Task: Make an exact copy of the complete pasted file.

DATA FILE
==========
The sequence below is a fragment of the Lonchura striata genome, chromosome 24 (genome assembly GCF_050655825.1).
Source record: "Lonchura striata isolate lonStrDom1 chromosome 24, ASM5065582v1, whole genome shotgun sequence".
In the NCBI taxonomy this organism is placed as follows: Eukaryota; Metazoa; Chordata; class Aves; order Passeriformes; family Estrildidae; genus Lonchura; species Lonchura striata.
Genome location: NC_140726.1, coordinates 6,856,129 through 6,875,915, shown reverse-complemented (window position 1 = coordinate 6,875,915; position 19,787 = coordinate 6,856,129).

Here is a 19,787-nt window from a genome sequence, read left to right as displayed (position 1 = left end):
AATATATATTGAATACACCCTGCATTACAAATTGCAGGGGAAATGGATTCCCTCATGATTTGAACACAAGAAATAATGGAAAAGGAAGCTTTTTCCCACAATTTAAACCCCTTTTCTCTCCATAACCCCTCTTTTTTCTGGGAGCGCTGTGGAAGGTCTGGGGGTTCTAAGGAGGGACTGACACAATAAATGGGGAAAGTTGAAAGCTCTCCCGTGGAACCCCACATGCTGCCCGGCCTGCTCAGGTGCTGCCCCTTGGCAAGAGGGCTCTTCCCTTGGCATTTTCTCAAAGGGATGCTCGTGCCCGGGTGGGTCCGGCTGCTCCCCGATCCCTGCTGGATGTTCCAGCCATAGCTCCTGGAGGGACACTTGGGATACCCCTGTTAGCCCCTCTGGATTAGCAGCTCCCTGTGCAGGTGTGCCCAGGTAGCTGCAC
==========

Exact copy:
The sequence below is a fragment of the Lonchura striata genome, chromosome 24 (genome assembly GCF_050655825.1).
Source record: "Lonchura striata isolate lonStrDom1 chromosome 24, ASM5065582v1, whole genome shotgun sequence".
In the NCBI taxonomy this organism is placed as follows: Eukaryota; Metazoa; Chordata; class Aves; order Passeriformes; family Estrildidae; genus Lonchura; species Lonchura striata.
Genome location: NC_140726.1, coordinates 6,856,129 through 6,875,915, shown reverse-complemented (window position 1 = coordinate 6,875,915; position 19,787 = coordinate 6,856,129).

Here is a 19,787-nt window from a genome sequence, read left to right as displayed (position 1 = left end):
AATATATATTGAATACACCCTGCATTACAAATTGCAGGGGAAATGGATTCCCTCATGATTTGAACACAAGAAATAATGGAAAAGGAAGCTTTTTCCCACAATTTAAACCCCTTTTCTCTCCATAACCCCTCTTTTTTCTGGGAGCGCTGTGGAAGGTCTGGGGGTTCTAAGGAGGGACTGACACAATAAATGGGGAAAGTTGAAAGCTCTCCCGTGGAACCCCACATGCTGCCCGGCCTGCTCAGGTGCTGCCCCTTGGCAAGAGGGCTCTTCCCTTGGCATTTTCTCAAAGGGATGCTCGTGCCCGGGTGGGTCCGGCTGCTCCCCGATCCCTGCTGGATGTTCCAGCCATAGCTCCTGGAGGGACACTTGGGATACCCCTGTTAGCCCCTCTGGATTAGCAGCTCCCTGTGCAGGTGTGCCCAGGTAGCTGCAC